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Ahead of the Curve

by David Villavicencio

CORAL GABLES, Fla. – Player development has always been part of college baseball.

While coaches have always spent time teaching players how to hit a curveball, learn to throw a new pitch or improve their footwork defensively, technology has added new and different ways to help players develop beyond the traditional drills baseball coaches have used for decades.

At the University of Miami, the Hurricanes baseball program has state-of-the-art technology in the Jimmy and Kim Klotz Player Development Center that assists with improving both pitchers and hitters. But the Hurricanes have teamed with staff at The Lennar Foundation Medical Center and the Bascom Palmer Eye Institute to add new aspects to their player development portfolio.

“Lennar has been outstanding for our players for so many things,” head coach Gino DiMare said. “One, the testing in terms of their bodies and the flexibility and working on their strengths and weaknesses, that has helped us elevate this assessment process and this injury prevention program.

“Then you have Bascom Palmer Eye Institute that has been great with us over the past few years helping our guys with vision training,” DiMare added. “There’s a whole breakdown of all their deficiencies and strengths. We’ve got every player’s vision information and it breaks down all the different things. It’s not just eye vision. It’s all the different things that you can do with your eyes, whether it’s focusing and tunnel vision, peripherals and strength of eyes and just so many things.”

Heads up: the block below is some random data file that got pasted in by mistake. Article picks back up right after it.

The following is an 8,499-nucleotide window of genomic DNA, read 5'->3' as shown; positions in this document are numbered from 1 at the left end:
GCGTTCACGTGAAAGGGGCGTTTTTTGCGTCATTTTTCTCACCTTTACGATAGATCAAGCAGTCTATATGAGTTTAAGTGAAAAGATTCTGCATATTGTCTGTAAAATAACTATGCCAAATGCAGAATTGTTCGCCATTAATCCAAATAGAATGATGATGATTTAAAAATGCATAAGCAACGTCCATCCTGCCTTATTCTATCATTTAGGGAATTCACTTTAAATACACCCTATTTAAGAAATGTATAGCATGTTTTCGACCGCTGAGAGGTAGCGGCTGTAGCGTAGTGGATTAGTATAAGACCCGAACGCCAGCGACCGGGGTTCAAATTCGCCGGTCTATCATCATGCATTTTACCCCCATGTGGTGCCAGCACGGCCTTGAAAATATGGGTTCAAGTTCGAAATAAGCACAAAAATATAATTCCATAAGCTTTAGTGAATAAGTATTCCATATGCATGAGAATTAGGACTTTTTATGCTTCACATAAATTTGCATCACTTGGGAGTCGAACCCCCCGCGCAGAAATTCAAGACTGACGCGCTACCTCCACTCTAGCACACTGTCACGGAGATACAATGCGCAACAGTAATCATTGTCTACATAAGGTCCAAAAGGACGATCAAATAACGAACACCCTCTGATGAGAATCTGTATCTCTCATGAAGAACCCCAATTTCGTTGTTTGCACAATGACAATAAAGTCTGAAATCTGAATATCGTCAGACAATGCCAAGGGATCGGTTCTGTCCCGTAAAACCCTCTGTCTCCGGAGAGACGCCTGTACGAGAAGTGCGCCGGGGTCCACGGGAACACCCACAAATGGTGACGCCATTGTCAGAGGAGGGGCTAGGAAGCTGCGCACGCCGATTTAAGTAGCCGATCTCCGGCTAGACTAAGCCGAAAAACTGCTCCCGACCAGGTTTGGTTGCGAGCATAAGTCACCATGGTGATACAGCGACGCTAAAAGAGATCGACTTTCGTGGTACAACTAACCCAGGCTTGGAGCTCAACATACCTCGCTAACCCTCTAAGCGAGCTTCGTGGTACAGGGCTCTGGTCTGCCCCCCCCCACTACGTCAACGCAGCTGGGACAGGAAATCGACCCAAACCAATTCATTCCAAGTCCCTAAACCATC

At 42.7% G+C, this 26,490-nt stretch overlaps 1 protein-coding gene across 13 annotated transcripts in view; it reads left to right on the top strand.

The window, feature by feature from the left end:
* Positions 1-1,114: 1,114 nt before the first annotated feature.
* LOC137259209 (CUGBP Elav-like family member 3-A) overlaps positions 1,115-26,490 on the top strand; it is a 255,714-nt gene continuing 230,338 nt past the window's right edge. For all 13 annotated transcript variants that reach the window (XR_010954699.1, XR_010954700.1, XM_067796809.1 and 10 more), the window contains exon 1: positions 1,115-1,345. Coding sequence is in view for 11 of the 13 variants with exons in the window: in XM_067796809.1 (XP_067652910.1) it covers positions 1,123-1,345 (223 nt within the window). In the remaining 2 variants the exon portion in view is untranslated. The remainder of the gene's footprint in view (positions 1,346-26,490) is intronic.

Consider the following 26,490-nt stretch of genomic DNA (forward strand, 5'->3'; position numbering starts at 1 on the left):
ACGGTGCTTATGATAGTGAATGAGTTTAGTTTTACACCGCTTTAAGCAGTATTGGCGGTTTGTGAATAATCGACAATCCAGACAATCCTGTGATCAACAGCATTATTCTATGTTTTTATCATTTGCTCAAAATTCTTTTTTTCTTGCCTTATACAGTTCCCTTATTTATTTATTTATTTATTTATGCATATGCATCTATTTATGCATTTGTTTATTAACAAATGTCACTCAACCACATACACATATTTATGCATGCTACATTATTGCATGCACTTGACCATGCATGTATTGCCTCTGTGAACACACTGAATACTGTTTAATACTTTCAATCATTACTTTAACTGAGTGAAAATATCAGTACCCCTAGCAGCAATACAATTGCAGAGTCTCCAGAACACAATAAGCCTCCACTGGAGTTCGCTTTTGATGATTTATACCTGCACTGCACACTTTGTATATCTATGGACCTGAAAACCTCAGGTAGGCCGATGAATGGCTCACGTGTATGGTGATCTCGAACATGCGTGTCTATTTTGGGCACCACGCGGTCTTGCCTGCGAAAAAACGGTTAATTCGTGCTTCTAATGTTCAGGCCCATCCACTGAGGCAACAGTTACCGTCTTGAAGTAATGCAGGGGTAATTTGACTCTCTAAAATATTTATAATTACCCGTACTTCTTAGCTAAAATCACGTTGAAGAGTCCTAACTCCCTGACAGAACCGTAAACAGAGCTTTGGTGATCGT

Miami partners with UHealth to conduct annual player assessments that it then implements in the areas of strength and conditioning, rehab and injury prevention. The assessment process is an idea that had been thrown around for several years, but was implemented with the arrival of physical therapist Julian Rivera.

“It’s something I’ve always been exposed to, especially with my experience working in pro ball,” Rivera said. “Every pro team has some type of functional assessments screening or player assessment test to create a profile for each player. Coming here in 2017, I was trying to build off what I taken from pro ball to bring it here and every single year I’m trying to grow it, trying to modify it and make it better while maximizing what we have here in terms of resources. We’ve made it interdisciplinary between the training staff in athletics and UHealth, using different facilities, bringing everyone together just to do this assessment test and to gather as much data as possible.”

Rivera completed the UM Sports Physical Therapy Residency Program and had experience working with the Houston Astros organization when he arrived at the University of Miami. He connected with strength and conditioning coach H.R. Powell, who was the athletic trainer for the Canes at the time, and the duo crafted an assessment program that has grown significantly since its first year of implementation.